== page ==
This year’s keynote speaker is Prasit Leepreecha, Ph.D. Leepreecha is an Associate Professor in the Department of Social Science and Development, Faculty of Social Sciences, Chiang Mai University. He earned his Ph.D. in Cultural Anthropology from the University of Washington, Seattle, in 2001. His research interests include Hmong and other ethnic minorities in Mainland Southeast Asia, with a focus on ethnic tourism, indigenous peoples’ responses to national formation and development projects, and ethnic responses to globalization. He has numerous publications in the English and Thai languages, including “Transnational Indigenism in Southeast Asia” in Regional Identities in Southeast Asia (2023), “Transnational Hmong Protestant evangelism in Mainland Southeast Asia,” in Ethnicity and Religion in Southwest China (2021), “Becoming Indigenous Peoples in Thailand” in the Journal of Southeast Asian Studies (2019), and ศิวิไลซ์ข้ามพรมแดน: การเผยแพร่ศาสนาของม้งโปรเตสแตนต์ในเอเชียอาคเนย์ (2559/2016). He is co-editor of Picturing Highlanders: A Half-Century of Photography in Northern Thailand (2013), Challenging the Limits: Indigenous Peoples of the Mekong Region (2008), and Living in a Globalized World: Ethnic Minorities in the Greater Mekong Subregion (2008).

Leepreecha will deliver the keynote address in a hybrid format (in-person and virtually on Zoom) starting at 12 p.m. U.S. Central Time on Friday, October 20.

Register for the online component of the address

Keynote Address Title: “Empowering the Margins: The Roles of NGOs among Ethnic Highlanders in Thailand”

Abstract: More than ten highland ethnic groups reside in north Thailand. These groups include some one million people. Generally referred to as “hill tribes,” these groups have long been perceived as primitive and dangerous others. Since the late 1950s, the Thai government began launching development programs geared towards solving the “hill tribe problem.” These top-down development programs have generally resulted in a situation where ethnic highlanders have become Thai at the cost of losing their ethnic identities. In addition, many ethnic highlanders continue to lack equal rights to citizenship, land ownership and management, educational opportunities, and other basic infrastructures. More recently, ethnic highlanders have developed their own grassroots movements to better address their situations and empower themselves. A number of non-governmental organizations (NGOs) initiated by both outsiders and young ethnic leaders have played an important role in the development and advancement of these grassroots movements. In this talk, I discuss the historical development and roles of NGOs among ethnic highlanders in north Thailand throughout the past five decades. I argue that, in contrast to state agencies, NGOs have played crucial roles in empowering ethnic highlanders in the country. Apart from linking up with regional and international indigenous movements, a number of young highland ethnic leaders with NGO backgrounds have recently become elected members of Thailand’s House of Representatives where they aim to continue their efforts to bring awareness of their issues and concerns to the general public and national policy makers.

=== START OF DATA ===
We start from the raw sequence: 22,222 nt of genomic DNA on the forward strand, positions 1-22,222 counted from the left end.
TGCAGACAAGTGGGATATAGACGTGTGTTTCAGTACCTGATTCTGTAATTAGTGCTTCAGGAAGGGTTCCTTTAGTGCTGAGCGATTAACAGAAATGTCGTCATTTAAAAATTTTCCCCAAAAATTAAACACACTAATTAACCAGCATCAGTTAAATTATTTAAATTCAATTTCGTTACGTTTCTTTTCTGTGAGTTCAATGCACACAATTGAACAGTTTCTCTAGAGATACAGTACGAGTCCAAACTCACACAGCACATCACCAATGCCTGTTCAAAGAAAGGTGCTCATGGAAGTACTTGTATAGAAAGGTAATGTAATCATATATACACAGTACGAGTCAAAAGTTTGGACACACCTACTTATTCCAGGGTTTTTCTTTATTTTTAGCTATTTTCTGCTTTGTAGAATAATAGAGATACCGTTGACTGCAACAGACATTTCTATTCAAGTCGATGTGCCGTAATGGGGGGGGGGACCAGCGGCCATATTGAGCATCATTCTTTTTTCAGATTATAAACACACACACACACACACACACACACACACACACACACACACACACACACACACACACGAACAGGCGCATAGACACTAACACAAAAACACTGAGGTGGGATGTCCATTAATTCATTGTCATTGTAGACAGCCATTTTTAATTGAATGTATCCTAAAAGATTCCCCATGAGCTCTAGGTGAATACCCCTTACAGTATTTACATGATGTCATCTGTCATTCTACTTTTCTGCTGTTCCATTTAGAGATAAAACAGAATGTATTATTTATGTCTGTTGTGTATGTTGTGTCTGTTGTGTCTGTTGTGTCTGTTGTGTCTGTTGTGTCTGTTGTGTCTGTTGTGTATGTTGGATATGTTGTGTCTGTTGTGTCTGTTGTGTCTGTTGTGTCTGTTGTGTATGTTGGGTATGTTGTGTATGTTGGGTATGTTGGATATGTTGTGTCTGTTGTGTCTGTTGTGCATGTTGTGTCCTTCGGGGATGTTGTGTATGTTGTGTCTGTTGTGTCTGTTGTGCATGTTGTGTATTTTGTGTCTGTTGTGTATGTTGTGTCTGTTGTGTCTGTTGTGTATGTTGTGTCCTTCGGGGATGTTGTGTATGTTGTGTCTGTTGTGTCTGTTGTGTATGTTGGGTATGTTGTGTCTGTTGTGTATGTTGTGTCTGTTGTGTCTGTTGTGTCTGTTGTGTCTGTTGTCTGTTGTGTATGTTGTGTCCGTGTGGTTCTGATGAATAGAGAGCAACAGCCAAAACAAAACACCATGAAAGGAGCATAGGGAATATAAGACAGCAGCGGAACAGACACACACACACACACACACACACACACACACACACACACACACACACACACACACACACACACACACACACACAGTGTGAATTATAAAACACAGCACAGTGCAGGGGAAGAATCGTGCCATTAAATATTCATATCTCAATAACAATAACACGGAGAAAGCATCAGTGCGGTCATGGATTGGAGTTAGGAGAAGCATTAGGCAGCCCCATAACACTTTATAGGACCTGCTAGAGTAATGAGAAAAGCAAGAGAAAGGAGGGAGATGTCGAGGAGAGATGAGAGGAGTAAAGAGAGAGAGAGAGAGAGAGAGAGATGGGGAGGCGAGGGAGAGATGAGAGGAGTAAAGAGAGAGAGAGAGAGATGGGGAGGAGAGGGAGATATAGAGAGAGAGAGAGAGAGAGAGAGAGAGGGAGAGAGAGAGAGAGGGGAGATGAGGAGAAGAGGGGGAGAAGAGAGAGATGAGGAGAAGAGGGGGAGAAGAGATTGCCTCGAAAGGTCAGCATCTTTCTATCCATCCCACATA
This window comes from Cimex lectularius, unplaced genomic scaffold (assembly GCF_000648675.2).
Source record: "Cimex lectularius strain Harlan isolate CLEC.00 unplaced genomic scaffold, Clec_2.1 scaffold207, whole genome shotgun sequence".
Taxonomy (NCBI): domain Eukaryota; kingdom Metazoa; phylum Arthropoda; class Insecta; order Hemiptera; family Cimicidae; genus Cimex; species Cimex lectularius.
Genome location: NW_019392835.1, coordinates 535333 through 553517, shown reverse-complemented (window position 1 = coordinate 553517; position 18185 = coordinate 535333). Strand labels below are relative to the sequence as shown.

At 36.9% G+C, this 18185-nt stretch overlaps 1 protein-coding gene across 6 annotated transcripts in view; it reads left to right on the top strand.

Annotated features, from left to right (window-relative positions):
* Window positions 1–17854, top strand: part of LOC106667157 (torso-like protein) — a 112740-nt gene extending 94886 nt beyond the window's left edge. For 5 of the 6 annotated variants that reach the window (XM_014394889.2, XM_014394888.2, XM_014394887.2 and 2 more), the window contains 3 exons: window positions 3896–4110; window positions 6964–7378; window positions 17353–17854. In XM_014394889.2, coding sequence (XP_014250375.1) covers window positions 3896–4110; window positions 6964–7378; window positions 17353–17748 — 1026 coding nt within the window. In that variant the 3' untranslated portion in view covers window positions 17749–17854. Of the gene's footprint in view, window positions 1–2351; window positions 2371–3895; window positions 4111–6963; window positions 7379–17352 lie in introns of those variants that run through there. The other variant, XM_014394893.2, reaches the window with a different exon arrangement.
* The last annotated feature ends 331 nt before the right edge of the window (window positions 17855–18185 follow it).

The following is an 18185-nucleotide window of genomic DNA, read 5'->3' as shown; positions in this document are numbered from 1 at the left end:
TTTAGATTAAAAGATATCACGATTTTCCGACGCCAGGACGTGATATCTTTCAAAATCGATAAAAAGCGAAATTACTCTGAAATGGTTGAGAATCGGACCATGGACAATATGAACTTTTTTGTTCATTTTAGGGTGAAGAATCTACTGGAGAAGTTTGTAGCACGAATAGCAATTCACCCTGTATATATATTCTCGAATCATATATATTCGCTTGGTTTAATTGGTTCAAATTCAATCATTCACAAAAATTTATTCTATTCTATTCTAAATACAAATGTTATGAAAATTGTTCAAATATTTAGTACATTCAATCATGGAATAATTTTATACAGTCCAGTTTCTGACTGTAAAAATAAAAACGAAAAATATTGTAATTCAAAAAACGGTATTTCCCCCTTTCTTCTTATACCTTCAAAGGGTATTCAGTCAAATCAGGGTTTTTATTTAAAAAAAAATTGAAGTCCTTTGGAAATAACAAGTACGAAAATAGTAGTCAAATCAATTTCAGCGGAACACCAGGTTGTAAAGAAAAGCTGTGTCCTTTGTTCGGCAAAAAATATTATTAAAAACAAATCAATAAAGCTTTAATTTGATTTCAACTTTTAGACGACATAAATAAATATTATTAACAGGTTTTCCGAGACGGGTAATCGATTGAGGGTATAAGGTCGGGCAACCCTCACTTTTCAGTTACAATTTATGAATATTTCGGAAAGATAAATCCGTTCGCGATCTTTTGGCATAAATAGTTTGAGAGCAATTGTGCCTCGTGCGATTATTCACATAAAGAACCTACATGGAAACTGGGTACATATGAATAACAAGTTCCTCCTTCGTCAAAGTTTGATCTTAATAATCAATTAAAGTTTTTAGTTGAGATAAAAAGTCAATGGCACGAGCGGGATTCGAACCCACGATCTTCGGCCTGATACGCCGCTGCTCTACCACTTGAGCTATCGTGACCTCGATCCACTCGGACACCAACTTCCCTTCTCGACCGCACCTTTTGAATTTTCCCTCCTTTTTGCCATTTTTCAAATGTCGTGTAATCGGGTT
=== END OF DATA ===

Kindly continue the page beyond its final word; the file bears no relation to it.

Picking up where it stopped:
Please send general inquiries to:
Micah Morton, Ph.D.
Chair, NIU Thai Studies Committee

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